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Fibromyalgia

What is Fibromyalgia?

Fibromyalgia is a chronic condition that typically causes widespread muscle pain and significant tenderness in multiple areas of the body. While the specific cause of fibromyalgia is not yet clear, it is known to be closely associated with fatigue, sleep disturbances, headaches, depression and anxiety and may be related to autoimmune conditions.

 

How common is Fibromyalgia?

Fibromyalgia is more common in women than men. In the United States fibromyalgia is the most common cause of generalized musculoskeletal pain in women between 20 and 55 years of age. Additionally it affects about 2 percent of people by age 20 and 8 percent of people by age 70, although the majority of people initially develop symptoms between the ages of 30 and 55.

 

Is there a cause for Fibromyalgia?

There is usually not a specific triggering factor that causes fibromyalgia. However typically patients may report chronic pain conditions, arthritis, acute injuries, or other types of physical or emotional stress.

 

How is Fibromyalgia diagnosed?

A doctor will suspect fibromyalgia based on your symptoms. However, there are no specific laboratory or imaging tests used to diagnose fibromyalgia. Thus, the diagnosis is typically based upon a thorough patient history, a complete physical examination, and blood tests, which are used to exclude conditions with similar symptoms such as rheumatoid artrhitis, thyroid disease and lupus.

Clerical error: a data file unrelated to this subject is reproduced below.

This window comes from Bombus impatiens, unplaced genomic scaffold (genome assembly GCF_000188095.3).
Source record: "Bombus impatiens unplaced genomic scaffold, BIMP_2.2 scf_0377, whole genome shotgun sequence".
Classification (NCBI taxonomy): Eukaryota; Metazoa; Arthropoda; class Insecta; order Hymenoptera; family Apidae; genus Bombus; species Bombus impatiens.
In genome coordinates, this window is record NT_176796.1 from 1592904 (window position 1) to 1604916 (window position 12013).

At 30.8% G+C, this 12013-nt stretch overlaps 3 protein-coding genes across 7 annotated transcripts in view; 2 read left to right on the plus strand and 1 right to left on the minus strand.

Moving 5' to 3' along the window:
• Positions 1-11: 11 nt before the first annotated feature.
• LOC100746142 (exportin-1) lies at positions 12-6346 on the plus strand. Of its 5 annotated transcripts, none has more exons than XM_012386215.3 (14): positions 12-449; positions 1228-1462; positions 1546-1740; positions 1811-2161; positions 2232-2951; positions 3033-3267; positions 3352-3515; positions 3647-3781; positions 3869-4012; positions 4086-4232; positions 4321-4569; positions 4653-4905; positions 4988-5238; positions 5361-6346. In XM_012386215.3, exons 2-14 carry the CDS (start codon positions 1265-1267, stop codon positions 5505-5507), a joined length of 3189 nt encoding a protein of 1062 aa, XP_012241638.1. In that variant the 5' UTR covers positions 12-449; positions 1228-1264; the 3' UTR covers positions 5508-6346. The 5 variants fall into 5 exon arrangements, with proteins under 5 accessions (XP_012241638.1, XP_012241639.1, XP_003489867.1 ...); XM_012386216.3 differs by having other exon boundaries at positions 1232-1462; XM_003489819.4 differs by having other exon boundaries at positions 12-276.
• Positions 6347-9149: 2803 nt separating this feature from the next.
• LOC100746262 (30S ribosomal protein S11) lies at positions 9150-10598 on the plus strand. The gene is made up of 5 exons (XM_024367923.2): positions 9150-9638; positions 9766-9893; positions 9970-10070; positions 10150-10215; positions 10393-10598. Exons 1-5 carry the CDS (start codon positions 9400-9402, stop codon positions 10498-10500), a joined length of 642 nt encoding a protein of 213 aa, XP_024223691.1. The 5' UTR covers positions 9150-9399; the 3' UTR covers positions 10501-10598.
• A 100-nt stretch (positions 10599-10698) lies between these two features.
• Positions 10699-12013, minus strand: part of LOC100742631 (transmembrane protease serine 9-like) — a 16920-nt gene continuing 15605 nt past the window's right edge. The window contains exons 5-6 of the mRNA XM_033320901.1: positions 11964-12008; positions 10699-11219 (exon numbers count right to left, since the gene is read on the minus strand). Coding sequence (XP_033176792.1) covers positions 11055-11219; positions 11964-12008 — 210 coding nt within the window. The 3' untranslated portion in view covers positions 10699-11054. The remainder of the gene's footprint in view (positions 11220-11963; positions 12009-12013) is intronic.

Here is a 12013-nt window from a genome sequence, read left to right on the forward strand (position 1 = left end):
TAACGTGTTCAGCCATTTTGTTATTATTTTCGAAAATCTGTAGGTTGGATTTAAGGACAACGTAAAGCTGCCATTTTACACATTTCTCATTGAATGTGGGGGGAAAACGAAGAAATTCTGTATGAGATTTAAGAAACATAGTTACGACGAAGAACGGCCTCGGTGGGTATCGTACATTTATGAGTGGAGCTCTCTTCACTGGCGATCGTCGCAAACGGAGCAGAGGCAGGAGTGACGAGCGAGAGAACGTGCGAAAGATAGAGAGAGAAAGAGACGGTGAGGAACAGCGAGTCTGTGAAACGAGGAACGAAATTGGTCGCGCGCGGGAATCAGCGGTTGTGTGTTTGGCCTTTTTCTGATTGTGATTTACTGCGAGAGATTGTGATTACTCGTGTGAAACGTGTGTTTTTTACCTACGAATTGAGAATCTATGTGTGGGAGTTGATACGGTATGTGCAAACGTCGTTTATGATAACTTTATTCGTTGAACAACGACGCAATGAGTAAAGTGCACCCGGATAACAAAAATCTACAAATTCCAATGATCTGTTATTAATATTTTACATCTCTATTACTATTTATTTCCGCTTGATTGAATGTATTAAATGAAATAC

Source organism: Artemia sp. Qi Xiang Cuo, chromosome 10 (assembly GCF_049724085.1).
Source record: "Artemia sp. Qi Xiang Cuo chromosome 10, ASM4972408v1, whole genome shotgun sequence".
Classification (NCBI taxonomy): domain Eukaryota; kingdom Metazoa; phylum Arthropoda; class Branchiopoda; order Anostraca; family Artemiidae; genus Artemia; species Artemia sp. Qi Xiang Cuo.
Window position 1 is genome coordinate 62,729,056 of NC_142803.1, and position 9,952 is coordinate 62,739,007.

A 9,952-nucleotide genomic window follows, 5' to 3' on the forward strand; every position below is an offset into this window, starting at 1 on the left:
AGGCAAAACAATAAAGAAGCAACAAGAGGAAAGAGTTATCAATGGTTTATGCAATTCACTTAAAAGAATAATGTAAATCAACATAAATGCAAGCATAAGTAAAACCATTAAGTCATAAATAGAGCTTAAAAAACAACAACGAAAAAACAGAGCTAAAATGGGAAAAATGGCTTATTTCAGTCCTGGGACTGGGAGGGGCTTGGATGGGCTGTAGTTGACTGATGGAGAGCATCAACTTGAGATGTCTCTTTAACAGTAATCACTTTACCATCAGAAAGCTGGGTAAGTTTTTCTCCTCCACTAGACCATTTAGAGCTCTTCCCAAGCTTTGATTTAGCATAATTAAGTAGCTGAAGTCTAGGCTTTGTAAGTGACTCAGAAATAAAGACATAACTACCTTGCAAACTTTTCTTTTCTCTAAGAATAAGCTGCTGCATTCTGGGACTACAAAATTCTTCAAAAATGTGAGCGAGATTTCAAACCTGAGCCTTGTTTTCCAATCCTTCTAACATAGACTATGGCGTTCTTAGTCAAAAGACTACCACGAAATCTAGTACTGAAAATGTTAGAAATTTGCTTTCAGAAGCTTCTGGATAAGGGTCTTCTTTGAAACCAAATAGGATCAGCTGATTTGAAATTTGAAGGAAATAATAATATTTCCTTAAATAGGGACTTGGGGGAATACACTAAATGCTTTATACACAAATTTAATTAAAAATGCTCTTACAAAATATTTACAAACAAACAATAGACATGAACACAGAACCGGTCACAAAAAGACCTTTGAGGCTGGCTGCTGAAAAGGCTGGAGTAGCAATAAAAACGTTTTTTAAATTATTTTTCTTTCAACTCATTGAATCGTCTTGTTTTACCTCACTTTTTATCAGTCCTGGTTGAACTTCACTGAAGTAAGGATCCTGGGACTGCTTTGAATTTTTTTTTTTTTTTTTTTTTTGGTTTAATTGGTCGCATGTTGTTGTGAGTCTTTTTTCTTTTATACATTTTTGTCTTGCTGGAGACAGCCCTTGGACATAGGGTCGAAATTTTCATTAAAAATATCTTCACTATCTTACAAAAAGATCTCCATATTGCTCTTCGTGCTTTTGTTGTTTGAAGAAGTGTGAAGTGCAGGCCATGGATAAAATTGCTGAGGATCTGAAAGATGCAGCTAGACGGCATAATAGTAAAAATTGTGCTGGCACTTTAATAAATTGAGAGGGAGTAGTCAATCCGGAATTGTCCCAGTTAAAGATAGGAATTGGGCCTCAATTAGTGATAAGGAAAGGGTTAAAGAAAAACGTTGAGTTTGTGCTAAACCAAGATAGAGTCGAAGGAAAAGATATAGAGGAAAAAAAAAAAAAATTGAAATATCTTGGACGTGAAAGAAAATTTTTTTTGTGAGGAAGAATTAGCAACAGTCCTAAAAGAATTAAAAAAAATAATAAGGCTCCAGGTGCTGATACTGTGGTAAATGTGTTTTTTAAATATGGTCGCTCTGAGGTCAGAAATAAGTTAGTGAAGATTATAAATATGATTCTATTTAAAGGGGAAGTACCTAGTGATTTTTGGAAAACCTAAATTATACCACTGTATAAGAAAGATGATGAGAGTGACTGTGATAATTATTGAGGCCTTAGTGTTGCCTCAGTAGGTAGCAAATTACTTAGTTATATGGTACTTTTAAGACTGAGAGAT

Notwithstanding according to the American College of Rheumatology there are criteria traditionally needed for the diagnosis of Fibromyalgia; these include:

Pain and symptoms over the past week

A minimum of 11 painful areas out of 19 specific areas of your body in conjunction with the level of severity of these and associated symptoms such as:

Fatigue

Waking unrefreshed

Cognitive (memory or thought) problems

Symptoms lasting at least three months at a similar level

No other health conditions that would explain the pain and other symptoms

 

Image from Medscape showing typical Tender Points:

http://www.medscape.org/viewarticle/767044_transcript

 

For more information please visit:

http://www.medscape.com/resource/fibromyalgia

 

Is there a blood test to diagnose Fibromyalgia?

Currently there are no widely available diagnostic tests (such as X-rays or blood tests) to diagnose this condition. EpicGenetics of Santa Monica, California, developed a test, called the FM/a test which has shown some promising results but at this time is still considered experimental and is not covered by most insurances.